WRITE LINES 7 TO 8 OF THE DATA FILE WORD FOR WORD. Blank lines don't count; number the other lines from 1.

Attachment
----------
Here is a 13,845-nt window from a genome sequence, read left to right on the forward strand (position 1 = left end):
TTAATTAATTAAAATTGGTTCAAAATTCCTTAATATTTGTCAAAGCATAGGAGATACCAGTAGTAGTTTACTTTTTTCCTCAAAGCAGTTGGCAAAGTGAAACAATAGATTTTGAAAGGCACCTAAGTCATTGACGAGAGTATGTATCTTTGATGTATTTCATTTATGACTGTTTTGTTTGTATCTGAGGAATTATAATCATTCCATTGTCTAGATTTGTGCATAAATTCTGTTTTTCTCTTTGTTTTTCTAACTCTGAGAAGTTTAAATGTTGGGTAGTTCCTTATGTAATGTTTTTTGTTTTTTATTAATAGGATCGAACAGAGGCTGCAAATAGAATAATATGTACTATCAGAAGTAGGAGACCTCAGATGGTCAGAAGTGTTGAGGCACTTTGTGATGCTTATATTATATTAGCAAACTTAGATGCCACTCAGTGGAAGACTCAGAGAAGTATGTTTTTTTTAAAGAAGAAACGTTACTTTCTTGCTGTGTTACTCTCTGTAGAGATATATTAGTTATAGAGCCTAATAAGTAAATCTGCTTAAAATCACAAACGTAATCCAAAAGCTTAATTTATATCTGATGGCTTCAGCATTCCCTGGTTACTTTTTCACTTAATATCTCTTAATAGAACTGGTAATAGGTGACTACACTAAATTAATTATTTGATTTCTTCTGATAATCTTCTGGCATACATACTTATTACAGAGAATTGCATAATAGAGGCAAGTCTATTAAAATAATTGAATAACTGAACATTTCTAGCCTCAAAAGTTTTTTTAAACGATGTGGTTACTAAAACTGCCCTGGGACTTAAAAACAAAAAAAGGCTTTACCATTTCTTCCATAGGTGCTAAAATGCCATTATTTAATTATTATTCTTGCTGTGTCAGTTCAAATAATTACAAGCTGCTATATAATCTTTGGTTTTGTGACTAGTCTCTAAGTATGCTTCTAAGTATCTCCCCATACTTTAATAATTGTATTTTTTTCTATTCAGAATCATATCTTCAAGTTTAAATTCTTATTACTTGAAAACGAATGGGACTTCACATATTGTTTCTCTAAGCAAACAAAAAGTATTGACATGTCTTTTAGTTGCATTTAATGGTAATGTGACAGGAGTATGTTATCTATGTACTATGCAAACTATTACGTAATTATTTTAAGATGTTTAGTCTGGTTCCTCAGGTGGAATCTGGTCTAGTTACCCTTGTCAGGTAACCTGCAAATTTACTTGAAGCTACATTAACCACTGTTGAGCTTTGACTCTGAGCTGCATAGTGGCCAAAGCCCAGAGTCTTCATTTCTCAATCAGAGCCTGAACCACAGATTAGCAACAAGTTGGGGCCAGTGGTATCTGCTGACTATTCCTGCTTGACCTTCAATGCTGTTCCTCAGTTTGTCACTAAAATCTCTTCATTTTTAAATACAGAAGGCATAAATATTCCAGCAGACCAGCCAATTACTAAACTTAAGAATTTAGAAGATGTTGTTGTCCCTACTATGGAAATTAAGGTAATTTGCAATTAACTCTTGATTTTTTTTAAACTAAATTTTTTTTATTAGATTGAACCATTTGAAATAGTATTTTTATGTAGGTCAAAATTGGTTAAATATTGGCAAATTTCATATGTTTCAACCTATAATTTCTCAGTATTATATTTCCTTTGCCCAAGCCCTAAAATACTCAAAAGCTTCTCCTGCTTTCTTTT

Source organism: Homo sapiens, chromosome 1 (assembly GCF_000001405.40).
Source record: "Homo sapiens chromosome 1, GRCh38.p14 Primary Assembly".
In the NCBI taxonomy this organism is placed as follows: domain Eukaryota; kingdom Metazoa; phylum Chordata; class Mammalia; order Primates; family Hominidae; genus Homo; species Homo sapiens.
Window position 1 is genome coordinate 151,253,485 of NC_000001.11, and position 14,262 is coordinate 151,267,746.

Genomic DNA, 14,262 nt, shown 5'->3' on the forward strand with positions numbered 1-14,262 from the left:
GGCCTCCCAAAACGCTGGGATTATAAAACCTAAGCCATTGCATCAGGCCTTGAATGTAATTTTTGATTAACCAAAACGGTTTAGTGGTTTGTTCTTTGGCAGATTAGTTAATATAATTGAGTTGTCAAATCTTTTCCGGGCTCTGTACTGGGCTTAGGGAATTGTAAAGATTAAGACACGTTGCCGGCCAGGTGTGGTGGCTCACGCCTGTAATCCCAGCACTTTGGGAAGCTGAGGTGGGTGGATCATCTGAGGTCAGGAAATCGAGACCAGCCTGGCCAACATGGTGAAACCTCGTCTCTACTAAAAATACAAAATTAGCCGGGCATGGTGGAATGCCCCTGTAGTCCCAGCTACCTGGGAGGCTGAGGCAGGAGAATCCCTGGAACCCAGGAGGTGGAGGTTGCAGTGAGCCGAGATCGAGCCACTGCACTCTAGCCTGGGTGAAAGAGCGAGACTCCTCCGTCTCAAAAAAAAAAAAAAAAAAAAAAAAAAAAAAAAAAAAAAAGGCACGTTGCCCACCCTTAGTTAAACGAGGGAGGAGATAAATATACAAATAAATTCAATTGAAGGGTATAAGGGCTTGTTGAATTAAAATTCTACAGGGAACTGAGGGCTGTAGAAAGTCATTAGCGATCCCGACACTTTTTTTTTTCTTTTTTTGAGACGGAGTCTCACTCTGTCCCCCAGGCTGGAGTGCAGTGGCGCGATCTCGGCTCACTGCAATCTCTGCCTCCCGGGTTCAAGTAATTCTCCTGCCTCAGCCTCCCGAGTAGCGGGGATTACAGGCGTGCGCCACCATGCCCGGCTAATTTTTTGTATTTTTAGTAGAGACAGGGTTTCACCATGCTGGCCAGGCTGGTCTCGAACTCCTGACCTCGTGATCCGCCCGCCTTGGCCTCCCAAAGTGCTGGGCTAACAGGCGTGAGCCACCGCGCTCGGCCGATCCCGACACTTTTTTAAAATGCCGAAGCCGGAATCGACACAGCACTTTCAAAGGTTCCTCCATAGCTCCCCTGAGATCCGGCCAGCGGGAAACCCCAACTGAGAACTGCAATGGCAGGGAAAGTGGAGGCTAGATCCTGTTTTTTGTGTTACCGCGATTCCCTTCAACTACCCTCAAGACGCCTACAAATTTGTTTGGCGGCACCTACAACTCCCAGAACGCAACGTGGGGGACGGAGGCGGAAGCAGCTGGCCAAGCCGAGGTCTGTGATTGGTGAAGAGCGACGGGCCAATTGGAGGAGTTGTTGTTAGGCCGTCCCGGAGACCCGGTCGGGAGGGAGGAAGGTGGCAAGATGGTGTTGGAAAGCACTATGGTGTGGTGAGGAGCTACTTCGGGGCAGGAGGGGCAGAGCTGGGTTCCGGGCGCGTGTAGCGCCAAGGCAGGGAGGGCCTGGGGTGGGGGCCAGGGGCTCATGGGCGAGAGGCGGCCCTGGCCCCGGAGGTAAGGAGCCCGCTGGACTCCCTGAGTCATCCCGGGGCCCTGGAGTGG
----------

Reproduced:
Genomic DNA, 14,262 nt, shown 5'->3' on the forward strand with positions numbered 1-14,262 from the left:
GGCCTCCCAAAACGCTGGGATTATAAAACCTAAGCCATTGCATCAGGCCTTGAATGTAATTTTTGATTAACCAAAACGGTTTAGTGGTTTGTTCTTTGGCAGATTAGTTAATATAATTGAGTTGTCAAATCTTTTCCGGGCTCTGTACTGGGCTTAGGGAATTGTAAAGATTAAGACACGTTGCCGGCCAGGTGTGGTGGCTCACGCCTGTAATCCCAGCACTTTGGGAAGCTGAGGTGGGTGGATCATCTGAGGTCAGGAAATCGAGACCAGCCTGGCCAACATGGTGAAACCTCGTCTCTACTAAAAATACAAAATTAGCCGGGCATGGTGGAATGCCCCTGTAGTCCCAGCTACCTGGGAGGCTGAGGCAGGAGAATCCCTGGAACCCAGGAGGTGGAGGTTGCAGTGAGCCGAGATCGAGCCACTGCACTCTAGCCTGGGTGAAAGAGCGAGACTCCTCCGTCTCAAAAAAAAAAAAAAAAAAAAAAAAAAAAAAAAAAAAAAAGGCACGTTGCCCACCCTTAGTTAAACGAGGGAGGAGATAAATATACAAATAAATTCAATTGAAGGGTATAAGGGCTTGTTGAATTAAAATTCTACAGGGAACTGAGGGCTGTAGAAAGTCATTAGCGATCCCGACACTTTTTTTTTTCTTTTTTTGAGACGGAGTCTCACTCTGTCCCCCAGGCTGGAGTGCAGTGGCGCGATCTCGGCTCACTGCAATCTCTGCCTCCCGGGTTCAAGTAATTCTCCTGCCTCAGCCTCCCGAGTAGCGGGGATTACAGGCGTGCGCCACCATGCCCGGCTAATTTTTTGTATTTTTAGTAGAGACAGGGTTTCACCATGCTGGCCAGGCTGGTCTCGAACTCCTGACCTCGTGATCCGCCCGCCTTGGCCTCCCAAAGTGCTGGGCTAACAGGCGTGAGCCACCGCGCTCGGCCGATCCCGACACTTTTTTAAAATGCCGAAGCCGGAATCGACACAGCACTTTCAAAGGTTCCTCCATAGCTCCCCTGAGATCCGGCCAGCGGGAAACCCCAACTGAGAACTGCAATGGCAGGGAAAGTGGAGGCTAGATCCTGTTTTTTGTGTTACCGCGATTCCCTTCAACTACCCTCAAGACGCCTACAAATTTGTTTGGCGGCACCTACAACTCCCAGAACGCAACGTGGGGGACGGAGGCGGAAGCAGCTGGCCAAGCCGAGGTCTGTGATTGGTGAAGAGCGACGGGCCAATTGGAGGAGTTGTTGTTAGGCCGTCCCGGAGACCCGGTCGGGAGGGAGGAAGGTGGCAAGATGGTGTTGGAAAGCACTATGGTGTGGTGAGGAGCTACTTCGGGGCAGGAGGGGCAGAGCTGGGTTCCGGGCGCGTGTAGCGCCAAGGCAGGGAGGGCCTGGGGTGGGGGCCAGGGGCTCATGGGCGAGAGGCGGCCCTGGCCCCGGAGGTAAGGAGCCCGCTGGACTCCCTGAGTCATCCCGGGGCCCTGGAGTGG